The stocker industry is difficult to define, understand, or even identify. A variety of cattle producers are involved in stocker production including specialized stocker producers; stocker production in conjunction with cow-calf; and retained stockers from cow-calf operations. The stocker industry plays a varied and flexible but critically important role in the cattle industry. This survey will provide insight into stocker production and management practices, including timing and duration of stocker production; health management; forage use; purchasing and marketing of stocker cattle; timing and distance of shipping; and biosecurity practices. Stay tuned as more detail emerges from the broad array of survey information.
Prepare now for next spring’s calving season
by Glenn Selk, Oklahoma State University Emeritus Extension animal scientist
As a young boy growing up in Central Nebraska, we had a spring calving cow herd. The “calving shed” that was available to us was one side of a large red barn. This barn was built in the early part of the previous century and had stalls on one side that were meant to stall draft horses. Because we used the stalls only during March and April for the “calving shed”, the other ten months of the year they became a storage facility. Fencing materials, 5 gallon drums of grease for farming machinery, sacks of grass seed, and mineral blocks were just some of the items that were stored in the stalls. Invariably, the calving season would begin before the gestation table suggested that it should. One of us would find a two-year old that was in the midst of labor, and the calving shed was still full of supplies.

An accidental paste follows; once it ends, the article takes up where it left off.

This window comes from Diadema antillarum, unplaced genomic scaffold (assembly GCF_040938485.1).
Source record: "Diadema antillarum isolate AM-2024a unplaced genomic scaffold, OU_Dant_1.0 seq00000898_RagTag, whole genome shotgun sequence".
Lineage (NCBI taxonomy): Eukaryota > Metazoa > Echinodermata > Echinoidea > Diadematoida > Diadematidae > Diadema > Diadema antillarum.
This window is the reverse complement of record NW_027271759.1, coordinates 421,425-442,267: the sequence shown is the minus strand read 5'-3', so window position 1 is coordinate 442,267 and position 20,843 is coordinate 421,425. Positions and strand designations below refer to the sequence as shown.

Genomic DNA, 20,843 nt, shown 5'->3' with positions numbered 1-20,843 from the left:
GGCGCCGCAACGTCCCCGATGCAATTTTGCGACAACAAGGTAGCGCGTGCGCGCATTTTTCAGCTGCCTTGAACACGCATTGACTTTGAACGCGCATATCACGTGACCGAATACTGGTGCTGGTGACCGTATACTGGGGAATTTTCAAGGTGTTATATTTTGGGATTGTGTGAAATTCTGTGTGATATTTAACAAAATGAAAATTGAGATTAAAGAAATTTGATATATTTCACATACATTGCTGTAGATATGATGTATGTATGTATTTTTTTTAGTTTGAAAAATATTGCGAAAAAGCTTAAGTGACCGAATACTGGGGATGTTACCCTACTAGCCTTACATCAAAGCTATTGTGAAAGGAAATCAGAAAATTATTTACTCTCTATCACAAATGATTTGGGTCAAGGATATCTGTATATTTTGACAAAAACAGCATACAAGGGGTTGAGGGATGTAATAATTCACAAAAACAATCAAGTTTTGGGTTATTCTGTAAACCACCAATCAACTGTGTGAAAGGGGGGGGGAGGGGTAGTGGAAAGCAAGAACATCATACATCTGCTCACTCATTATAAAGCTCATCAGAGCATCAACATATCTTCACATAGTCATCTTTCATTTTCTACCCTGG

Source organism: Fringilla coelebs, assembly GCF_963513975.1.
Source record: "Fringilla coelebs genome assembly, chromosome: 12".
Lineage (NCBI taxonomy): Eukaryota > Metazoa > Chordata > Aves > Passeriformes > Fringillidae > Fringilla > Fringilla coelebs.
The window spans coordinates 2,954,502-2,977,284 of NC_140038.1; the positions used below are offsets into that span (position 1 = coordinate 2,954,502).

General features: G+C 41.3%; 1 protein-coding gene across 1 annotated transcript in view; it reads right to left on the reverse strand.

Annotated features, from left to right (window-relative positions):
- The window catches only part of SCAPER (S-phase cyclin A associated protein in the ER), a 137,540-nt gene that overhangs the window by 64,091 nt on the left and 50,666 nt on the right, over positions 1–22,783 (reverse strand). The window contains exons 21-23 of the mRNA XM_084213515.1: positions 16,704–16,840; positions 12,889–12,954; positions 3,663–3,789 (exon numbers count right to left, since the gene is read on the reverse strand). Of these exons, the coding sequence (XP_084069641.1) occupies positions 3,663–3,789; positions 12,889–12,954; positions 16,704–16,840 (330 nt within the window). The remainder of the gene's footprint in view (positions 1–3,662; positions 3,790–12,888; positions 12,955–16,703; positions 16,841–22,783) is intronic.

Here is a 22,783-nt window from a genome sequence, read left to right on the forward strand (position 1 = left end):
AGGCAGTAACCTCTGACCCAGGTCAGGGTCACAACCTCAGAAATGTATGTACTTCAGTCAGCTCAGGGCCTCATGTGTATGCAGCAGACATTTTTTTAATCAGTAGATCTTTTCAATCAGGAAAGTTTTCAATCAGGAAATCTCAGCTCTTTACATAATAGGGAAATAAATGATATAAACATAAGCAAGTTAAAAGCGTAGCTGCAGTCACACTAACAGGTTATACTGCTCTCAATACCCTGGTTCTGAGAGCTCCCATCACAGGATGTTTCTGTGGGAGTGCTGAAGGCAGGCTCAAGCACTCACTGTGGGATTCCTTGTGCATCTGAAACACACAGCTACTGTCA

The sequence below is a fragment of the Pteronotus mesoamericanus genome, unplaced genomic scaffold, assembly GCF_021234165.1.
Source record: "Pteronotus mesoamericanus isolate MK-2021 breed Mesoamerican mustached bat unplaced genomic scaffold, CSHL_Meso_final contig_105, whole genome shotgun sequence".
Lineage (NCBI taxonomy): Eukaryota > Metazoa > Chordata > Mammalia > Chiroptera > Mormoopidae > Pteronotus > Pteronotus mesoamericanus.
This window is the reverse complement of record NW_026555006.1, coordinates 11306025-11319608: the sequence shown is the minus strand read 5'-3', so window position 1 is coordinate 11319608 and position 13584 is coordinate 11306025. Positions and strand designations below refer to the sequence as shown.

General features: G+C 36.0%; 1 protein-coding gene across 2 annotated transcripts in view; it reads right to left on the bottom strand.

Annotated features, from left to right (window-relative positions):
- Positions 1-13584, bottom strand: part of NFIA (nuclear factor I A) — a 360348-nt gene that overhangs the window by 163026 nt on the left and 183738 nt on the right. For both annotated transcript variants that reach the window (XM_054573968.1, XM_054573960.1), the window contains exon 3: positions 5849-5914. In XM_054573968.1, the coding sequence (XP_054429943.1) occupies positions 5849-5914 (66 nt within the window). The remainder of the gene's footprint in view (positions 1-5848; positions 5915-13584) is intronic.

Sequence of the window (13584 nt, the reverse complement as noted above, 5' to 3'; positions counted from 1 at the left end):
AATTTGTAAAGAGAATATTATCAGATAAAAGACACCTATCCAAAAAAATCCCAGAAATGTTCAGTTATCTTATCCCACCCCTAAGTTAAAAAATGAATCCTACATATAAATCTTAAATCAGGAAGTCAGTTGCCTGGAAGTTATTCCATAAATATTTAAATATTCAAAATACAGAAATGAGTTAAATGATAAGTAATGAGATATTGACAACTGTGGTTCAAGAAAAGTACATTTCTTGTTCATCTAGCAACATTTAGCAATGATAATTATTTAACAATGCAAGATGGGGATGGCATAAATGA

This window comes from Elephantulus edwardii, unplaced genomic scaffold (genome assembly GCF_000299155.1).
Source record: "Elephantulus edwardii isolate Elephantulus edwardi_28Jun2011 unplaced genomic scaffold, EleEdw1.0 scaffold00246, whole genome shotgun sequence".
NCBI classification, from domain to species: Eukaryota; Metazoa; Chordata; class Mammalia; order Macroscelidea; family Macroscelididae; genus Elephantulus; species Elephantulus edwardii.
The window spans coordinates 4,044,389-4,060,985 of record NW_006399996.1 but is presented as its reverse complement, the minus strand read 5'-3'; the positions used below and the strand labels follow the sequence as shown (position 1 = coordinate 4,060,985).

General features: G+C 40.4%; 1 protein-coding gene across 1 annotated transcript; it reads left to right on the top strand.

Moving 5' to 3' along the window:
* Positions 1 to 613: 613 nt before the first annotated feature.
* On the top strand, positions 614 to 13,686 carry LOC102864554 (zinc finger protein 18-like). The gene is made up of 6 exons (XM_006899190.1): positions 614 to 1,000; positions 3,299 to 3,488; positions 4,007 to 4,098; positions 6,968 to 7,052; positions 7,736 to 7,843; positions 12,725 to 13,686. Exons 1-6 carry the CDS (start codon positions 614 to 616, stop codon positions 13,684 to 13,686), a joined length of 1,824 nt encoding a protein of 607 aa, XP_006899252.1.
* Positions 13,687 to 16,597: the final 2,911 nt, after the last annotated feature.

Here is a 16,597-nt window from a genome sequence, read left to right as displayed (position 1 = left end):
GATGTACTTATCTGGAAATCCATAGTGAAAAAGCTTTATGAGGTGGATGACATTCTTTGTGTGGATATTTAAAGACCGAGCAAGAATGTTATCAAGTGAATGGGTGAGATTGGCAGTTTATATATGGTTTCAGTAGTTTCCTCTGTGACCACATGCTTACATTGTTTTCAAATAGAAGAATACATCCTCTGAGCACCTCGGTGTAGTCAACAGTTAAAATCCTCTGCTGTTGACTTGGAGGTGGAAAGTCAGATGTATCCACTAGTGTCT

Someone once said “that Success occurs when opportunity meets with preparation.” Planning and preparing for next spring’s calving season can help increase the chances of success. There are several key preparation steps that would be good to conduct in December to insure success in February, March, and April.
Before calving season starts, do a walk-through of pens, chutes, and calving stalls. Make sure that all are clean, dry, strong, safe, and functioning correctly. Check the gates and the squeeze panels to make certain that they are ready for use. Do you have the extra barbed wire and steel posts, as well as grass seed and motor oil stored in the calving shed? Now would be a good time make certain that these items are placed in another facility or at least out of the way. This is a lot easier to do on a sunny afternoon than on a cold dark night when you need to have the calving area ready in a short time.
If calf diarrhea has been a significant issue in your herd in the past, now is a good time to visit with your large animal veterinarian. Ask about a scours vaccine given to the cows before calving, and about other management strategies that help reduce the pathogen exposure to baby calves when they are most vulnerable.
More information about management of cows and heifers at calving time can be found by downloading and reading the Oklahoma State University Circular E-1006 Calving Time Management for Beef Cows and Heifers.